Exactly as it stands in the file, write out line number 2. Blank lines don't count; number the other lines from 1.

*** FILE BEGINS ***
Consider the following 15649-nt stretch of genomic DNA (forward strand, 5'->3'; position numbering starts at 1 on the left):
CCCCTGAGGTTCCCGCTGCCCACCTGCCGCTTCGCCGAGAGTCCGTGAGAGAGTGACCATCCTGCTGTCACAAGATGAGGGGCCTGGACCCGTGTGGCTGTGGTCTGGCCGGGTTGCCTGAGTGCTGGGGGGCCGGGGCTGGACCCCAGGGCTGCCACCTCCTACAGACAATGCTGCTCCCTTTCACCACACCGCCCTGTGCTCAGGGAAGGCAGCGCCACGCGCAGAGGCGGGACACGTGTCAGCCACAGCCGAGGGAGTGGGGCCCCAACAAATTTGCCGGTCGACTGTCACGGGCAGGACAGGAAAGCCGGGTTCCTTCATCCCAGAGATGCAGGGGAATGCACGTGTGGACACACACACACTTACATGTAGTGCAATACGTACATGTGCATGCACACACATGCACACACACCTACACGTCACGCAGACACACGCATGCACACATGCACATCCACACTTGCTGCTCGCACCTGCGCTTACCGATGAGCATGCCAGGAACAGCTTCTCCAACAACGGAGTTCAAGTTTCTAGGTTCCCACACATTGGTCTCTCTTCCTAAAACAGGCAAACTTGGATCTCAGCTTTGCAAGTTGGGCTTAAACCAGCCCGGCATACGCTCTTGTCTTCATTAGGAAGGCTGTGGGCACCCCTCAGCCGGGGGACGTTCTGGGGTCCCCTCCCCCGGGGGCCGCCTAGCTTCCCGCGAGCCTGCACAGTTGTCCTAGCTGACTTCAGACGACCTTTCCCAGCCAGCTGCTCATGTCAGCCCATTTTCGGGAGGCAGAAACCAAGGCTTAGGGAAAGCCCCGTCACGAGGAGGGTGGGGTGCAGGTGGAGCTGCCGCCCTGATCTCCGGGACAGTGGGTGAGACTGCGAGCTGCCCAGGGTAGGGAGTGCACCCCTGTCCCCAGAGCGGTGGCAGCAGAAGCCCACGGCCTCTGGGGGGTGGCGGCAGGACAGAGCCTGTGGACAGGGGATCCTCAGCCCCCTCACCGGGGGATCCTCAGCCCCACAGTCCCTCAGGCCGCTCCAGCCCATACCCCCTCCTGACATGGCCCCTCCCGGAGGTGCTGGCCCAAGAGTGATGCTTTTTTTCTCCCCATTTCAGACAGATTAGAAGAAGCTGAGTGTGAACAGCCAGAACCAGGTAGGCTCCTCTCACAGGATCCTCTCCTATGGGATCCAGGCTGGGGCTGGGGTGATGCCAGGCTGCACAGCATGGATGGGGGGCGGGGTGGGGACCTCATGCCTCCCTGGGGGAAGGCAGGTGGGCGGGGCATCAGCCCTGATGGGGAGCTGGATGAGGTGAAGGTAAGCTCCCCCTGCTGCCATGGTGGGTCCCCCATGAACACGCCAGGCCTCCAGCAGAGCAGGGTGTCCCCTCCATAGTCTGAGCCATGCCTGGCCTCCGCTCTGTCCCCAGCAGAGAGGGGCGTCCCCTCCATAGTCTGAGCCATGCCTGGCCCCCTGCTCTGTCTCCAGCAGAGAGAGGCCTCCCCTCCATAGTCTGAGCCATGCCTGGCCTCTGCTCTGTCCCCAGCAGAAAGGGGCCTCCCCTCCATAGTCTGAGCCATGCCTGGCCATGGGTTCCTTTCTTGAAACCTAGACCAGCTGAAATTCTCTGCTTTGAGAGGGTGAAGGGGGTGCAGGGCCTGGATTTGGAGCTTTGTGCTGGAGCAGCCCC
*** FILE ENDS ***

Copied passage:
CCCCTGAGGTTCCCGCTGCCCACCTGCCGCTTCGCCGAGAGTCCGTGAGAGAGTGACCATCCTGCTGTCACAAGATGAGGGGCCTGGACCCGTGTGGCTGTGGTCTGGCCGGGTTGCCTGAGTGCTGGGGGGCCGGGGCTGGACCCCAGGGCTGCCACCTCCTACAGACAATGCTGCTCCCTTTCACCACACCGCCCTGTGCTCAGGGAAGGCAGCGCCACGCGCAGAGGCGGGACACGTGTCAGCCACAGCCGAGGGAGTGGGGCCCCAACAAATTTGCCGGTCGACTGTCACGGGCAGGACAGGAAAGCCGGGTTCCTTCATCCCAGAGATGCAGGGGAATGCACGTGTGGACACACACACACTTACATGTAGTGCAATACGTACATGTGCATGCACACACATGCACACACACCTACACGTCACGCAGACACACGCATGCACACATGCACATCCACACTTGCTGCTCGCACCTGCGCTTACCGATGAGCATGCCAGGAACAGCTTCTCCAACAACGGAGTTCAAGTTTCTAGGTTCCCACACATTGGTCTCTCTTCCTAAAACAGGCAAACTTGGATCTCAGCTTTGCAAGTTGGGCTTAAACCAGCCCGGCATACGCTCTTGTCTTCATTAGGAAGGCTGTGGGCACCCCTCAGCCGGGGGACGTTCTGGGGTCCCCTCCCCCGGGGGCCGCCTAGCTTCCCGCGAGCCTGCACAGTTGTCCTAGCTGACTTCAGACGACCTTTCCCAGCCAGCTGCTCATGTCAGCCCATTTTCGGGAGGCAGAAACCAAGGCTTAGGGAAAGCCCCGTCACGAGGAGGGTGGGGTGCAGGTGGAGCTGCCGCCCTGATCTCCGGGACAGTGGGTGAGACTGCGAGCTGCCCAGGGTAGGGAGTGCACCCCTGTCCCCAGAGCGGTGGCAGCAGAAGCCCACGGCCTCTGGGGGGTGGCGGCAGGACAGAGCCTGTGGACAGGGGATCCTCAGCCCCCTCACCGGGGGATCCTCAGCCCCACAGTCCCTCAGGCCGCTCCAGCCCATACCCCCTCCTGACATGGCCCCTCCCGGAGGTGCTGGCCCAAGAGTGATGCTTTTTTTCTCCCCATTTCAGACAGATTAGAAGAAGCTGAGTGTGAACAGCCAGAACCAGGTAGGCTCCTCTCACAGGATCCTCTCCTATGGGATCCAGGCTGGGGCTGGGGTGATGCCAGGCTGCACAGCATGGATGGGGGGCGGGGTGGGGACCTCATGCCTCCCTGGGGGAAGGCAGGTGGGCGGGGCATCAGCCCTGATGGGGAGCTGGATGAGGTGAAGGTAAGCTCCCCCTGCTGCCATGGTGGGTCCCCCATGAACACGCCAGGCCTCCAGCAGAGCAGGGTGTCCCCTCCATAGTCTGAGCCATGCCTGGCCTCCGCTCTGTCCCCAGCAGAGAGGGGCGTCCCCTCCATAGTCTGAGCCATGCCTGGCCCCCTGCTCTGTCTCCAGCAGAGAGAGGCCTCCCCTCCATAGTCTGAGCCATGCCTGGCCTCTGCTCTGTCCCCAGCAGAAAGGGGCCTCCCCTCCATAGTCTGAGCCATGCCTGGCCATGGGTTCCTTTCTTGAAACCTAGACCAGCTGAAATTCTCTGCTTTGAGAGGGTGAAGGGGGTGCAGGGCCTGGATTTGGAGCTTTGTGCTGGAGCAGCCCC